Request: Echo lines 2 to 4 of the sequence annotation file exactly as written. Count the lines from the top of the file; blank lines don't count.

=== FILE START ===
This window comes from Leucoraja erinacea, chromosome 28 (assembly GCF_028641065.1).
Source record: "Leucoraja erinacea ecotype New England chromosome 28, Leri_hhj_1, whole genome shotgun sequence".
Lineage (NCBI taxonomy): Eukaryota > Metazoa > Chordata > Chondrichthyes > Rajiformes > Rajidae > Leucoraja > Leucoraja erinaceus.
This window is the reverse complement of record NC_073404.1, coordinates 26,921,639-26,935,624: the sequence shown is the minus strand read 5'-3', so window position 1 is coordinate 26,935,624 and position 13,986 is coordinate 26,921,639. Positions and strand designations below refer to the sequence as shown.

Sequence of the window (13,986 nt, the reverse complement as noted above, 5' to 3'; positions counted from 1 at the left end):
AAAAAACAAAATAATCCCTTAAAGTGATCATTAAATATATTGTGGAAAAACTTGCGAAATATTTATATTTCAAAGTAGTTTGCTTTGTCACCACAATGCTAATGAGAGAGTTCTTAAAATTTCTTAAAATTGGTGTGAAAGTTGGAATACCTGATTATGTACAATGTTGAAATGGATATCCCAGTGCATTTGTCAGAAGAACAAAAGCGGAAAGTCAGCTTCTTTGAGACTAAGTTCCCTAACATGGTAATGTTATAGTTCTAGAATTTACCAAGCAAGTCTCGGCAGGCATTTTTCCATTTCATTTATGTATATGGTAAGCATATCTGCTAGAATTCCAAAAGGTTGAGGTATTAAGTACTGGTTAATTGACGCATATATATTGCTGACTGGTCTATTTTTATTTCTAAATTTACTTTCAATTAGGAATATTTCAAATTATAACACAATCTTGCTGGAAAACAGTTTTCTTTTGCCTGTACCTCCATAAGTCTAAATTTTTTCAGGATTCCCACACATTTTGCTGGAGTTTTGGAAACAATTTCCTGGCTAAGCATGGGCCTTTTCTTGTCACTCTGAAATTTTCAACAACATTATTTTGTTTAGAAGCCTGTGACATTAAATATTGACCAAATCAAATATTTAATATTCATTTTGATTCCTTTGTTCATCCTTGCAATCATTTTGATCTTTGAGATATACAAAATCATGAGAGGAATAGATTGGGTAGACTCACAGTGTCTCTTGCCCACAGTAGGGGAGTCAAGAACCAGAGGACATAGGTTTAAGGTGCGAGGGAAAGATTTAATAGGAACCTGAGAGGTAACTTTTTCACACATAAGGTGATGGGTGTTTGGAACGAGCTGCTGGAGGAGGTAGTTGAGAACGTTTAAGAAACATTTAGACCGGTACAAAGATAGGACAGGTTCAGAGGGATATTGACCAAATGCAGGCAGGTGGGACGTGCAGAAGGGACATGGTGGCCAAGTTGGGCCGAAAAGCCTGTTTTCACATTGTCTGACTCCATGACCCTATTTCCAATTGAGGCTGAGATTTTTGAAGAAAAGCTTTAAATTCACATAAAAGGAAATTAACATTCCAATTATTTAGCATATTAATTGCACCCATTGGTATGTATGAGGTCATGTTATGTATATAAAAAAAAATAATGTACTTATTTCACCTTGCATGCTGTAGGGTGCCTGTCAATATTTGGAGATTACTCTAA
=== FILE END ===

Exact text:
Source record: "Leucoraja erinacea ecotype New England chromosome 28, Leri_hhj_1, whole genome shotgun sequence".
Lineage (NCBI taxonomy): Eukaryota > Metazoa > Chordata > Chondrichthyes > Rajiformes > Rajidae > Leucoraja > Leucoraja erinaceus.
This window is the reverse complement of record NC_073404.1, coordinates 26,921,639-26,935,624: the sequence shown is the minus strand read 5'-3', so window position 1 is coordinate 26,935,624 and position 13,986 is coordinate 26,921,639. Positions and strand designations below refer to the sequence as shown.